Keynote Speakers for ENCON 2020
DATO’ IR. DR. GUE SEE SEW to CV DATO’ IR. Dr. GUE SEE SEW
Chief Executive Officer of G&P Professionals Sdn Bhd
Title: Challenges On Soft Ground and Solutions
Soft compressible alluvial clays are found in the coastal belt of Malaysia, particularly in the West Coast of Peninsular Malaysia and Sarawak. Some of the challenges faced by development over this formation include differential settlement of roads, highways, railways and building platforms. Serious issues such as failures of bridge approaches and deep excavations may occur if these soft compressible alluvial clays are not properly dealt with. The presentation will include findings from forensic investigations into cases of differential settlements and failures, and solutions to some of these challenges are provided.
Deputy Vice-Chancellor (Academics and International) Universiti Malaysia Pahang
Title: Roles of Pavement Technologies in Sustaining Humanity
Human civilization is dependent upon how well a society is developed. This is much influenced by a good road network and sound pavement structure. Pavement technologies have evolved to mainly suit the needs, however, oftentimes inappropriate selection of technologies have resulted in poor performances that lead to an unnecessary increase in maintenance cost, riding quality and safety. Locations with rain throughout the years should adopt porous pavement technologies. Failure to do so could lead to hydroplaning and accidents. Heavy industrial areas use superior quality of mix such as Stone Mastic Asphalt, and high trafficked roads need concrete pavement for long-lasting performance to avoid traffic congestion. To help reduce carbon footprint, warm mix asphalt would be a better choice. Taking these factors into account during planning and design could not only make pavement long-lasting but also save humanity.
Prof Dr. Chee Khoon Ng to CV Prof. Dr Ng Chee Khoon
Faculty of Engineering Universiti Malaysia Sarawak
Title: Empowering the Readymix Concrete Industry with Advances in Concrete Technology
The first ready-mixed concrete was used in the United States of America more than a hundred years ago. Since then, the readymix concrete industry has been developing to become the industry that consumes more than half of the cement produced today. The readymix concrete industry has benefitted from the development in concrete technology in enhancing the end product and this relationship is inevitable for the betterment of both entities. To date, cement is partially or totally replaced by other cementitious materials such as ground granulated blast-furnace slag (GGBS), pulverized fuel ash (PFA), micro- or nano-silica, metakaolin, etc. These cement-replacement materials are incorporated in concrete either to improve or modify the properties of concrete to suit specific application. Another advancement in concrete technology is the admixture technology. The development in admixture technology lead to production of various types of high-performance concrete. For instance, the use of high-range water reducer and viscosity-modifying agent lead to consistency in producing high-flow or self-compacting concrete. Other than cement-replacement materials and admixtures, fibres have also been used extensively in concrete to improve its tensile stress resistance. Steel and polymer fibres are the most common types used but the exploration of using natural fibres is also in existent. With the current emphasis in industry revolution 4.0 (IR4.0), automation in the readymix concrete industry is also inevitable in the near future as concrete mix design has become more complicated due to the ever-growing list of materials. Therefore, the application of computational intelligence may be the future solution for the concrete mix design. Another automation technology that may have an impact on the readymix concrete industry is 3D printing, of which a small house can be built within a day. For a better future in the readymix concrete industry, a stronger link between concrete technology development and ready-mixed concrete production can always be enhanced through closer university-industry engagement.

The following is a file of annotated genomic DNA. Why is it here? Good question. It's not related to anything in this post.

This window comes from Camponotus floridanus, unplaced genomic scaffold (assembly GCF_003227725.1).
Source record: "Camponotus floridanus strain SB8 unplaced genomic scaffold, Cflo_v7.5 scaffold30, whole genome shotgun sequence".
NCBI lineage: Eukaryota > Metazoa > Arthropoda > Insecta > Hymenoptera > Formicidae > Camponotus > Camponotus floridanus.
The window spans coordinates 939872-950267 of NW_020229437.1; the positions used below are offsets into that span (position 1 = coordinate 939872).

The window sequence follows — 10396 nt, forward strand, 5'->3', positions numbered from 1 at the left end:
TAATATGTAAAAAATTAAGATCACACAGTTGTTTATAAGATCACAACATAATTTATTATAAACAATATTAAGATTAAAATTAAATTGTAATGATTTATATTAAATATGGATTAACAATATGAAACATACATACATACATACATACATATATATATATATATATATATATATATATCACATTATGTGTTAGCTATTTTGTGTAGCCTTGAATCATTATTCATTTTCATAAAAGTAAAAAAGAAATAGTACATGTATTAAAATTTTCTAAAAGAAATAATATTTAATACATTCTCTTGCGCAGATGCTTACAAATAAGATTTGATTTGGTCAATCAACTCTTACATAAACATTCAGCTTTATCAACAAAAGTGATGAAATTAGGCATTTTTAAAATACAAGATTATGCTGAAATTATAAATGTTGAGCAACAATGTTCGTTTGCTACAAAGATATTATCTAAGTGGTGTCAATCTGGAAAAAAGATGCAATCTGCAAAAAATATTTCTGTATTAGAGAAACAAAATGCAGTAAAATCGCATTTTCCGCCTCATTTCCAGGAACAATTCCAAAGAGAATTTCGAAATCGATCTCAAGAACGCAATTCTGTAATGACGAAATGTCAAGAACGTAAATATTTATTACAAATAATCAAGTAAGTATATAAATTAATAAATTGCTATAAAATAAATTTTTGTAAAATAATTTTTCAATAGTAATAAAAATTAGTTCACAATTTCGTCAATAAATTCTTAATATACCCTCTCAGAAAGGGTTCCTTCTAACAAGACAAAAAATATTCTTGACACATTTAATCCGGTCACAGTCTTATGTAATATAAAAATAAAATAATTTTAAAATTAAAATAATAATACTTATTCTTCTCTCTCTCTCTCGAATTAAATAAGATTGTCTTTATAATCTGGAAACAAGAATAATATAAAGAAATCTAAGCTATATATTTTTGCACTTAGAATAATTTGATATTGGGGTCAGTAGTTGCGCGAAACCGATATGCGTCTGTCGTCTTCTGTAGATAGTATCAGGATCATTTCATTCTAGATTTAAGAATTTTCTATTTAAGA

Head of the Department of Civil Engineering at American University of Sharjah (AUS),United Arab Emirates
Title: Driving Forces in Global Construction: Infrastructure, Technology and Sustainability
Increasing urbanization throughout the world is placing high demands on the cities of the world to increase capacities of their infrastructure. Infrastructure systems involving roads, highways, ports, power supply, and water supply all are in need to be newly built or upgraded. The demands on their size, scale, quality of service and maintenance are ever increasing. In addition, infrastructures need to be sustainable and resilient. Modern technology, such as automation, Internet of Things, artificial intelligence, and the likes offers a great opportunity to build and maintain infrastructures to meet these demands and needs. This keynote paper is to address the challenges and opportunities facing the civil engineering community of today. While the demands are enormous and daunting, the opportunities abound, too. In this paper, first the state of global construction will be discussed, with particular focus on infrastructure construction in the wake of increasing urbanization. Second, the importance of sustainability and resilience will be addressed, and finally, the role of technology in building safe, sustainable and resilient infrastructure will be outlined. The underlying message of the paper is that the civil engineering community at all levels firm, industry and government must consider the new challenges of infrastructure construction and embrace modern digital technology as opportunities to meet the challenges.